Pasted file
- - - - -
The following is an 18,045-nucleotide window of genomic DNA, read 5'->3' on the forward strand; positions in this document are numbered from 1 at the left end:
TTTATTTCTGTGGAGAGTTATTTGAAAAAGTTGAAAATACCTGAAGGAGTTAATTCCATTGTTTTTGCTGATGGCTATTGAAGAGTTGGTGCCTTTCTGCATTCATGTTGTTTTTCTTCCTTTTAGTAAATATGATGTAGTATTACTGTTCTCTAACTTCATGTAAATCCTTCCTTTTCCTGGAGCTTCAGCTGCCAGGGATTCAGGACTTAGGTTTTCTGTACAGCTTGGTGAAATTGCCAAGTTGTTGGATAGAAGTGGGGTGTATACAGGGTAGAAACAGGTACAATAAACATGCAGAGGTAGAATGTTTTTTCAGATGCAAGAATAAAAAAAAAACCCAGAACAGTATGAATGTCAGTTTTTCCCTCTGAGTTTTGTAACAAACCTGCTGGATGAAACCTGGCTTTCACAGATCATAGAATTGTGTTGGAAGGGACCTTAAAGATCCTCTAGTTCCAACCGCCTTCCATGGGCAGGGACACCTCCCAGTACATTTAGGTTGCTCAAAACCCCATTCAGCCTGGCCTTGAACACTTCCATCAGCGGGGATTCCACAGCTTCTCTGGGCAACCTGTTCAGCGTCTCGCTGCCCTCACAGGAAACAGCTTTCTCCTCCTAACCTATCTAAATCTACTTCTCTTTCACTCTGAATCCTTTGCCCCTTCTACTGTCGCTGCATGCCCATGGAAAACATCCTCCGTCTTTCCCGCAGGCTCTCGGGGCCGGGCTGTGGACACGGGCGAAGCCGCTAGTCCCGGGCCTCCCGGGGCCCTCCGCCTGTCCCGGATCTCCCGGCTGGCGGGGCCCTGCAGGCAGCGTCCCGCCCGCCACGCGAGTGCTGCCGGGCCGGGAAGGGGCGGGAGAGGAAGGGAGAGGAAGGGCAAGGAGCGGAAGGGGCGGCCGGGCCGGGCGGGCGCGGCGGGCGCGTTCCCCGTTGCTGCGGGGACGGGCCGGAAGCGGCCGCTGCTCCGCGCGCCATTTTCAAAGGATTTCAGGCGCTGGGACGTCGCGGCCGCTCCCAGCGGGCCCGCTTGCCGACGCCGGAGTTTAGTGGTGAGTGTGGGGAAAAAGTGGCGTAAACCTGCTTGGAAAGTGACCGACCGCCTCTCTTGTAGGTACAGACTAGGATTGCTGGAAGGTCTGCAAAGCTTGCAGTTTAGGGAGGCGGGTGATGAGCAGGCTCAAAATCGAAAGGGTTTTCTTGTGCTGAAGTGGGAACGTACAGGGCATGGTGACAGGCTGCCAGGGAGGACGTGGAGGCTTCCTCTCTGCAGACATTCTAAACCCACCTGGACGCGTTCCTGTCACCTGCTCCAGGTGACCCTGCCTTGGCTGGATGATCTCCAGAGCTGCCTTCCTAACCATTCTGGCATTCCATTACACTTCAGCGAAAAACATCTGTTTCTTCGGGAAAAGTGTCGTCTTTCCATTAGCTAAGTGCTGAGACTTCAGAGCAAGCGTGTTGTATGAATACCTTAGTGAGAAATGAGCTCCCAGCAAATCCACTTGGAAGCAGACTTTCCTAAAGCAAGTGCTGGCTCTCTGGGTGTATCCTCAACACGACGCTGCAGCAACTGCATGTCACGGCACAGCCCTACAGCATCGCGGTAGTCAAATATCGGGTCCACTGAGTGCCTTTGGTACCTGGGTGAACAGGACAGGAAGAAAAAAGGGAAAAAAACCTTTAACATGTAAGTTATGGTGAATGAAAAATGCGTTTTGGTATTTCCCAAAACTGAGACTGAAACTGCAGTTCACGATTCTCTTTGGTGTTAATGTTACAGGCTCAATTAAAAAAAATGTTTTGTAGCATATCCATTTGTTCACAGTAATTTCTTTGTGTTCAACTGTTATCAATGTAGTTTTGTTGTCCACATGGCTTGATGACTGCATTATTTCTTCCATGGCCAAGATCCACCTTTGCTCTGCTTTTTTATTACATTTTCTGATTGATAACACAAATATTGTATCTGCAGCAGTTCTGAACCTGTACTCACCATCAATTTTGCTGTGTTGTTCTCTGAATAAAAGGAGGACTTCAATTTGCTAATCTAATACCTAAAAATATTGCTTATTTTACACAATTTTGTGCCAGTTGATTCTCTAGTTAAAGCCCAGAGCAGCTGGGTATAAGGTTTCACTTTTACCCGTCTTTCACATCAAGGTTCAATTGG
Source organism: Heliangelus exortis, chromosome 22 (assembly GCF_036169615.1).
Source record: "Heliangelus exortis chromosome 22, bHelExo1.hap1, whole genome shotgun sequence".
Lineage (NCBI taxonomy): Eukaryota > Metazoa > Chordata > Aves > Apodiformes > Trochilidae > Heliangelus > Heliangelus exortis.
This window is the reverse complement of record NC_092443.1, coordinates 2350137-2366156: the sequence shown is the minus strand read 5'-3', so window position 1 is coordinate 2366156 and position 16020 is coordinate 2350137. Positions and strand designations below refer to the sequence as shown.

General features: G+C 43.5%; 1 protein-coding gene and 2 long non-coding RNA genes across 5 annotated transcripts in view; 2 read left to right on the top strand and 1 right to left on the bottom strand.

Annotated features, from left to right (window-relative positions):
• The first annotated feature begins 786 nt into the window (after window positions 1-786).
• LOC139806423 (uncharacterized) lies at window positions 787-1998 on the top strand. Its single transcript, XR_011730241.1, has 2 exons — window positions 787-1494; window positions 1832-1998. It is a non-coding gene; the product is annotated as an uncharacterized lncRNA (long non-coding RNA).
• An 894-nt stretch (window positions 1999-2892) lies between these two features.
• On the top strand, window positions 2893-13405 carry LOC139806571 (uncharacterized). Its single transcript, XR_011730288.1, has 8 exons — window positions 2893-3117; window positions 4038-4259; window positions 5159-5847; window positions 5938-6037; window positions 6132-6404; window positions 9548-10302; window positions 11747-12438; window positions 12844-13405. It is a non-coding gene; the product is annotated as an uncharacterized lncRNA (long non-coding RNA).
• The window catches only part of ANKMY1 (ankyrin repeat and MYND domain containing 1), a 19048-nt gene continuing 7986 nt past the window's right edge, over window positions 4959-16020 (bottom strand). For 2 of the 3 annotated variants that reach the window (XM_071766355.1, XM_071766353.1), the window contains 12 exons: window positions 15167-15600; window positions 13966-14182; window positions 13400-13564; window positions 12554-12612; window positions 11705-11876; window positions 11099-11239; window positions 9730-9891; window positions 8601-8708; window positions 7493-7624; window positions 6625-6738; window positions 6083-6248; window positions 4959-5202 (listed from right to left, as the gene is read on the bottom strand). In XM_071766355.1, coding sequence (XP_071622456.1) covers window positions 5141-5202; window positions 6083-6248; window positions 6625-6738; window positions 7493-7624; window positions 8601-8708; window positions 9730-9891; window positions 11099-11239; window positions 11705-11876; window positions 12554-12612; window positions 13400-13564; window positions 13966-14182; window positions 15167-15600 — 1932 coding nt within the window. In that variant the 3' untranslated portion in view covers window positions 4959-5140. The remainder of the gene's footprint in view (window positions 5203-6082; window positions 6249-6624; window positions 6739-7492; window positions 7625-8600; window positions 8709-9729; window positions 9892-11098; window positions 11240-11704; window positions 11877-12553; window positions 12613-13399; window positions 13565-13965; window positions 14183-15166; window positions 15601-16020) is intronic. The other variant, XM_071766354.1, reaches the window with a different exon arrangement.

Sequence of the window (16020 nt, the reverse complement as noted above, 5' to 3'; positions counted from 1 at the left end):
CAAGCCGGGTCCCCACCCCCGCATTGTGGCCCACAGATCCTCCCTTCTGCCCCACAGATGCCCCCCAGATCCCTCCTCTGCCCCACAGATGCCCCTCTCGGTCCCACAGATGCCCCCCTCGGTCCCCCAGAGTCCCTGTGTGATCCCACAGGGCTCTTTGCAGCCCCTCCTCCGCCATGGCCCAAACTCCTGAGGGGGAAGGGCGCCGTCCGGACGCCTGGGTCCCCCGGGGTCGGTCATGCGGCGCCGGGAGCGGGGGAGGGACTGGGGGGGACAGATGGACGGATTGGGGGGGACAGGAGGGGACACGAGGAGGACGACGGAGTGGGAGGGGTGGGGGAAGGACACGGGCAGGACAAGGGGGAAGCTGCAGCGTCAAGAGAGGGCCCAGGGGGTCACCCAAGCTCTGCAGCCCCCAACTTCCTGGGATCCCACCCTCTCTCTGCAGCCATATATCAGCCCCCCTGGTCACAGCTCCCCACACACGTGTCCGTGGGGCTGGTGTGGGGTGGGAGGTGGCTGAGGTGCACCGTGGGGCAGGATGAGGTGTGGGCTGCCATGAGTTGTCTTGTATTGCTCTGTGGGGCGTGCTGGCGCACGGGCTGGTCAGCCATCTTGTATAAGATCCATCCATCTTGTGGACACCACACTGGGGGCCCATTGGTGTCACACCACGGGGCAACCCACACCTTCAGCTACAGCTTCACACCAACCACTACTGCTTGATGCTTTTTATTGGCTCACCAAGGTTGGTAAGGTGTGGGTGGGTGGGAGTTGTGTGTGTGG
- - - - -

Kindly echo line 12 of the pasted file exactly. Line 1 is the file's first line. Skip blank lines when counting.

• On the top strand, window positions 2893-13405 carry LOC139806571 (uncharacterized). Its single transcript, XR_011730288.1, has 8 exons — window positions 2893-3117; window positions 4038-4259; window positions 5159-5847; window positions 5938-6037; window positions 6132-6404; window positions 9548-10302; window positions 11747-12438; window positions 12844-13405. It is a non-coding gene; the product is annotated as an uncharacterized lncRNA (long non-coding RNA).